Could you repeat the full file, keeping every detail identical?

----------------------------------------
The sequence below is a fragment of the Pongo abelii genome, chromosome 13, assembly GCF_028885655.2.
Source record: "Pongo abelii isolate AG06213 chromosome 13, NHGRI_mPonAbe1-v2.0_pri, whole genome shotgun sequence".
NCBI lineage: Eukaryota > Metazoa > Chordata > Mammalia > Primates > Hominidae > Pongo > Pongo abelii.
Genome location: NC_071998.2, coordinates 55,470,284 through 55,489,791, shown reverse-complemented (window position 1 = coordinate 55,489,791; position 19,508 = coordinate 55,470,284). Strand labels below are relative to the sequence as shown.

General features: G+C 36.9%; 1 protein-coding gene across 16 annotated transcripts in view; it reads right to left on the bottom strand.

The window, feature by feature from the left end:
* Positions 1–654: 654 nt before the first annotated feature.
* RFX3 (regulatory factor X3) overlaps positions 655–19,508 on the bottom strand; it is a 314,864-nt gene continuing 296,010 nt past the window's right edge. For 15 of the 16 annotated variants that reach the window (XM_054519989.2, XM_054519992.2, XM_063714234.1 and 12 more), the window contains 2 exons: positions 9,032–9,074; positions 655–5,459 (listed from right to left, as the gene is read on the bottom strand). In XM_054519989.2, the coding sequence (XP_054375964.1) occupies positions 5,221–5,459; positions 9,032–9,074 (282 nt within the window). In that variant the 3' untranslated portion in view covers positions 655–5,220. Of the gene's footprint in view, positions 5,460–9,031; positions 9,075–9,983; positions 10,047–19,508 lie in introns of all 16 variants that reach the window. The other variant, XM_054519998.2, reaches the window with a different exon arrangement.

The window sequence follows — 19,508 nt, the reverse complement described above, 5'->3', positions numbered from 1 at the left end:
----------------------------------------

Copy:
The sequence below is a fragment of the Pongo abelii genome, chromosome 13, assembly GCF_028885655.2.
Source record: "Pongo abelii isolate AG06213 chromosome 13, NHGRI_mPonAbe1-v2.0_pri, whole genome shotgun sequence".
NCBI lineage: Eukaryota > Metazoa > Chordata > Mammalia > Primates > Hominidae > Pongo > Pongo abelii.
Genome location: NC_071998.2, coordinates 55,470,284 through 55,489,791, shown reverse-complemented (window position 1 = coordinate 55,489,791; position 19,508 = coordinate 55,470,284). Strand labels below are relative to the sequence as shown.

General features: G+C 36.9%; 1 protein-coding gene across 16 annotated transcripts in view; it reads right to left on the bottom strand.

The window, feature by feature from the left end:
* Positions 1–654: 654 nt before the first annotated feature.
* RFX3 (regulatory factor X3) overlaps positions 655–19,508 on the bottom strand; it is a 314,864-nt gene continuing 296,010 nt past the window's right edge. For 15 of the 16 annotated variants that reach the window (XM_054519989.2, XM_054519992.2, XM_063714234.1 and 12 more), the window contains 2 exons: positions 9,032–9,074; positions 655–5,459 (listed from right to left, as the gene is read on the bottom strand). In XM_054519989.2, the coding sequence (XP_054375964.1) occupies positions 5,221–5,459; positions 9,032–9,074 (282 nt within the window). In that variant the 3' untranslated portion in view covers positions 655–5,220. Of the gene's footprint in view, positions 5,460–9,031; positions 9,075–9,983; positions 10,047–19,508 lie in introns of all 16 variants that reach the window. The other variant, XM_054519998.2, reaches the window with a different exon arrangement.

The window sequence follows — 19,508 nt, the reverse complement described above, 5'->3', positions numbered from 1 at the left end: